Whither the World's Last Forest?
Brazil bets that it can save the Amazon wilderness while tapping its riches
The Amazon is not, and never has been, a pristine wilderness that could be fenced and preserved as an intact ecosystem. Increasingly, it is proving to be a resource-rich region of a continent that desperately needs to grow. Brazil, which contains most of the Amazon basin, is under particular pressure as it tries to reconcile its great disparities between rich and poor. And there's a voracious market for the goods, whether it's the Chinese buying steel or the Europeans buying soybeans. At the same time, the vast basin of freshwater and forest is a global feature of such magnitude that its destruction will only help tip a fragile global climate further over the edge. The hard question facing the various governments and organizations with a stake in the outcome is whether some development can prevent a lot of deforestation.
Every year a chunk of forest equivalent to an average-size U.S. state disappears from the Amazon. In the year ending August 2004, 16,236 square miles, about twice the size of Massachusetts, were deforested. According to Conservation International, that represents between 1.1 billion and 1.4 billion trees of 4 inches or more in diameter. This deforestation took place during a time of heightened environmentalism in Brazil, during a robust return to democracy when a comprehensive body of laws protecting the Amazon had been enacted and supported by broad enforcement powers—though often, not the enforcement itself. The reaction of the Brazilian government and nongovernmental organizations to these annual figures can be summarized by the Yogi Berra quote, "It's like d éjà vu all over again." The so-called experts annually express "shock and surprise" at the figures. The shock subsides, then reappears the following spring. Fingers point at the culprit du jour—the cattle ranchers in some years, or the soy farmers, or the migration of small families clearing homesteads. Loggers, miners, and ranchers get denounced regularly. And in response, the government usually sets aside another national park equivalent in size to a small American state. A federal department's budget gets increased by more than $100 million, at least publicly. A government official sometimes resigns. Nongovernmental organizations use the statistics in their annual pleas for contributions. The New York Times writes an editorial reminding Brazil that "the rain forest is not a commodity to be exploited for private gain." The Economist chides Brazil for its institutions, which are "weak, poorly coordinated, and prone to corruption and influence-peddling." But from one year to another, the process repeats itself and the Amazon shrinks. When we first traveled here in 1980, about 3 percent had been deforested. Today, more than 20 percent is gone.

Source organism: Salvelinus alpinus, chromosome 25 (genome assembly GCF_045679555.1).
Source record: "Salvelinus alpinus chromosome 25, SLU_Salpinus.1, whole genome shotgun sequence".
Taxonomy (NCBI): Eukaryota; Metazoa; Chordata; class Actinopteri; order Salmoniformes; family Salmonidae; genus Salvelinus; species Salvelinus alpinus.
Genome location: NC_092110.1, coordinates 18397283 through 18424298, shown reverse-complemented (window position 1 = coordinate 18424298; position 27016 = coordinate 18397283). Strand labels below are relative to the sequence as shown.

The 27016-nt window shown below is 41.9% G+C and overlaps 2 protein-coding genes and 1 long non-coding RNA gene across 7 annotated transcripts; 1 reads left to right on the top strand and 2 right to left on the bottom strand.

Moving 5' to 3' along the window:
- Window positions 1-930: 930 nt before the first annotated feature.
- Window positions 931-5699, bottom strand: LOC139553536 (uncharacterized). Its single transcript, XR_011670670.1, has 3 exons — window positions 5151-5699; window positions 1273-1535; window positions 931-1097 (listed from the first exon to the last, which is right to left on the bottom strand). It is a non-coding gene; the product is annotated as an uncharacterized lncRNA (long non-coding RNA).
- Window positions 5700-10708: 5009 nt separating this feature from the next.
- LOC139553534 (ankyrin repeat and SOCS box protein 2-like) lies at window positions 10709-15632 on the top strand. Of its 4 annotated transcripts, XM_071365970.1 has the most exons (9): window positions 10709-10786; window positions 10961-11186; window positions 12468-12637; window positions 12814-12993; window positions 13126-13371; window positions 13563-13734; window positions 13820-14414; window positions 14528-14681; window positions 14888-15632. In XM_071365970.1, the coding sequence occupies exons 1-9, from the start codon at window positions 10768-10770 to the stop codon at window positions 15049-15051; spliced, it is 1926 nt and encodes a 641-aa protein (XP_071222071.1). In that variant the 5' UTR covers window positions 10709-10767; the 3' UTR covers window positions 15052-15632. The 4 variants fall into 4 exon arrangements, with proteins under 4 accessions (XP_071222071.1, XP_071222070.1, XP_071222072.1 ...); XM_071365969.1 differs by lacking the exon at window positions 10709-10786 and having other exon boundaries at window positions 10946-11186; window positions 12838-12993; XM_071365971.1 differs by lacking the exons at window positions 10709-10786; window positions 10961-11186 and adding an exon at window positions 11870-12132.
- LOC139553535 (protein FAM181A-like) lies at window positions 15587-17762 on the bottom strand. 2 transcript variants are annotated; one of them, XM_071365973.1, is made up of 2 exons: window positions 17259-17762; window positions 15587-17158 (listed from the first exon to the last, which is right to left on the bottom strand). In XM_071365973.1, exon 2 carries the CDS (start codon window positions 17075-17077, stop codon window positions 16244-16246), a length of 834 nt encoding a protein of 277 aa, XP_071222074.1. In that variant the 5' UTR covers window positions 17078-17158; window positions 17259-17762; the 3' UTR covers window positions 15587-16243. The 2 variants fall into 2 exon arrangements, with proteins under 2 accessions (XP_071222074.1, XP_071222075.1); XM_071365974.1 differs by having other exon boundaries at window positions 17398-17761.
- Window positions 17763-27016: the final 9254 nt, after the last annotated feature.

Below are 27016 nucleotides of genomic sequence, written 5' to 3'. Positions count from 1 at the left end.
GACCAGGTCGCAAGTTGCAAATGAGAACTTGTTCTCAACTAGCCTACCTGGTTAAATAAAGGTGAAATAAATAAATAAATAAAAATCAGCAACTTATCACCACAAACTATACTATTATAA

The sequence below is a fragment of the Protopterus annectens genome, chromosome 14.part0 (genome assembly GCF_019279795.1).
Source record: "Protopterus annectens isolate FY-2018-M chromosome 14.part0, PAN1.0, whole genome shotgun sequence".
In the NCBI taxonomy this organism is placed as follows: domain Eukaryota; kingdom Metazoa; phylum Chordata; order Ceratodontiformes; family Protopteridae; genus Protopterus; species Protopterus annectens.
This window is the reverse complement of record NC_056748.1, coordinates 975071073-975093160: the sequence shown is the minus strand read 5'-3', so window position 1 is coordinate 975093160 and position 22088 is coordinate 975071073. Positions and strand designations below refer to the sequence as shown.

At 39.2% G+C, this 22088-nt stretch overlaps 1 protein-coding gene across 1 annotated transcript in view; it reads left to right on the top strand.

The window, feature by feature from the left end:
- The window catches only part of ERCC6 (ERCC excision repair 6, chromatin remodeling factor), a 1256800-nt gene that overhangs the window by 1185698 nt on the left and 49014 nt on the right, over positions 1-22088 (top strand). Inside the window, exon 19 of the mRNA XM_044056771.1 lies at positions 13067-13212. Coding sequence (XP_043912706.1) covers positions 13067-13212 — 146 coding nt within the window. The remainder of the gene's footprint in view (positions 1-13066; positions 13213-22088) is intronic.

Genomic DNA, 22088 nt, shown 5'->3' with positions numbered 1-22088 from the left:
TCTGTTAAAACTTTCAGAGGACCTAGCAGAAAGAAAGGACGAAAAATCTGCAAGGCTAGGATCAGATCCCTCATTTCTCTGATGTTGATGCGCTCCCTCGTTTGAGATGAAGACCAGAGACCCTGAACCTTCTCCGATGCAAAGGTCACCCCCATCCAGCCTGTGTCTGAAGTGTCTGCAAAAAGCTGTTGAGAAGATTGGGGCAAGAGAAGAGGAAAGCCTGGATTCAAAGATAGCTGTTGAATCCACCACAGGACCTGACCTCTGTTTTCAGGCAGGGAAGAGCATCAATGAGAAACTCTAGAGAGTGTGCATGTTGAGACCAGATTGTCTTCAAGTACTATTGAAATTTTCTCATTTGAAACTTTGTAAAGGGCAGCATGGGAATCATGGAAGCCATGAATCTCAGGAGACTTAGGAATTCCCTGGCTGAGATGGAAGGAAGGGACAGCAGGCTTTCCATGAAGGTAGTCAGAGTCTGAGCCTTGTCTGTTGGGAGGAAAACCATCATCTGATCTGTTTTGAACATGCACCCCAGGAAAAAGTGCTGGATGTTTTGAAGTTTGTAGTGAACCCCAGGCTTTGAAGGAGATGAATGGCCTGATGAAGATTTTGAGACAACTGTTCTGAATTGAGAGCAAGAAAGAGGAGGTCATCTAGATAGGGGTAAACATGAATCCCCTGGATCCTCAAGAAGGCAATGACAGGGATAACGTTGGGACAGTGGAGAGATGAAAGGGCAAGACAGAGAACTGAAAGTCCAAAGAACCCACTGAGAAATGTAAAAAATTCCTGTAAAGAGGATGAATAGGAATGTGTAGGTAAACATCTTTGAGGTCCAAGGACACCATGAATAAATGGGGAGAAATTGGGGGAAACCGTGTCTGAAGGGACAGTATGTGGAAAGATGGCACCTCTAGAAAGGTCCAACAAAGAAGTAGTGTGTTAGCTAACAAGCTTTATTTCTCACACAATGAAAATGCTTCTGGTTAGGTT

That number needs some interpretation. Compared with the dire predictions of 25 years ago—that most of the forest would be destroyed by now—it actually looks good. And there's widespread acceptance that even more forest inevitably will be cleared. The problem is how that clearing is managed. Now it is haphazard and uncontrollable. The emerging consensus, at least among the key decision makers in Brazil, is that the solution is more development, not less. The argument is that development means civilization, which brings the resources to create better economic incentives and to enforce the laws. The downside is that if the Brazilian strategy doesn't work, it will be too late to change course.